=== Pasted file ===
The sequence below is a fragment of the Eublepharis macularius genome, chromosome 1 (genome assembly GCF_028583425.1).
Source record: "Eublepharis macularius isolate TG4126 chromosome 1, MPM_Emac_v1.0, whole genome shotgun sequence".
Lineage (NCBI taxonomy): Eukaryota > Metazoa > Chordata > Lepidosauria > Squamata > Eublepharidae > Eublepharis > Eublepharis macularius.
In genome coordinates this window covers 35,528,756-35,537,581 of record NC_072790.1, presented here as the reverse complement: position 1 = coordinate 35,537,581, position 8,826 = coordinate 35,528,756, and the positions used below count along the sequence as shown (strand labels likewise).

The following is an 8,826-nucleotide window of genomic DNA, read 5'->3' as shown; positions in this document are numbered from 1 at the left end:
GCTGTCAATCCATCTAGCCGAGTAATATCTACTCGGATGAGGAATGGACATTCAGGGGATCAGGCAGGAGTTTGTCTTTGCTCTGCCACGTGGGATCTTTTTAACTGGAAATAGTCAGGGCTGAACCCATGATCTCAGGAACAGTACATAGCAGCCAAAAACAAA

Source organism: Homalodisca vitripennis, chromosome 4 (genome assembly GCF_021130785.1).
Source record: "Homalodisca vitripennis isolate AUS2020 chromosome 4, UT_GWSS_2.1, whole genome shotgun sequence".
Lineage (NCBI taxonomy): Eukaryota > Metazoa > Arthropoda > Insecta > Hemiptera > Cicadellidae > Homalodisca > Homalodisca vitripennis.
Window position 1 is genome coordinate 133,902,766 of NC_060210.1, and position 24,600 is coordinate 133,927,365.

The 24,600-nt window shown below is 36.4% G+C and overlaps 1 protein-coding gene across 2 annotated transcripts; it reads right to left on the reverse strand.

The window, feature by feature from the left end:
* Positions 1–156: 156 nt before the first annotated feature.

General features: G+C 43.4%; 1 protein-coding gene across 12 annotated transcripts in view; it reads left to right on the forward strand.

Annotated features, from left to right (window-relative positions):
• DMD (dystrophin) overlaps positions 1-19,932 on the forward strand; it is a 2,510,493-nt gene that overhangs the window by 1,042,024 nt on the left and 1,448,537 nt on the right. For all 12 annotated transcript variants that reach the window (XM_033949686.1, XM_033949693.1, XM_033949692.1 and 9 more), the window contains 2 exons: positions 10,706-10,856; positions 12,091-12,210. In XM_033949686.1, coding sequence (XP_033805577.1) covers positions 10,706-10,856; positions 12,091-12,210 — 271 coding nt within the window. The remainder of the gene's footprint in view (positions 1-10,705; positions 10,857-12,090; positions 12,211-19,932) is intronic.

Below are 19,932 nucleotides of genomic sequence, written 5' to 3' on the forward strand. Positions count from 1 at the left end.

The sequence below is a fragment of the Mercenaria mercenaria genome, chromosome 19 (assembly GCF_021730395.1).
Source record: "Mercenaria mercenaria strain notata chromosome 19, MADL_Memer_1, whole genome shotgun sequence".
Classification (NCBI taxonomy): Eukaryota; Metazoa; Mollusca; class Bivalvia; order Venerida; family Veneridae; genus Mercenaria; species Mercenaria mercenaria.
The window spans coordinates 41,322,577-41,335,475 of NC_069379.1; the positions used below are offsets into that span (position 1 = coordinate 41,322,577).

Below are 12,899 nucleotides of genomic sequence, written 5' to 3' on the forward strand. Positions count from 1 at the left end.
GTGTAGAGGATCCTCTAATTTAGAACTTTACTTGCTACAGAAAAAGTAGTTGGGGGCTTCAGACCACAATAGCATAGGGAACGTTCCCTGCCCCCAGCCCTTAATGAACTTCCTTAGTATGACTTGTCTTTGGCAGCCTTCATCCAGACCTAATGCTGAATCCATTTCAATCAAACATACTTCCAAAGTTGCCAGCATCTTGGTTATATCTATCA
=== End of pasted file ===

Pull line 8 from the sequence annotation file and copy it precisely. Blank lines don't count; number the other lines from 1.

Source record: "Homalodisca vitripennis isolate AUS2020 chromosome 4, UT_GWSS_2.1, whole genome shotgun sequence".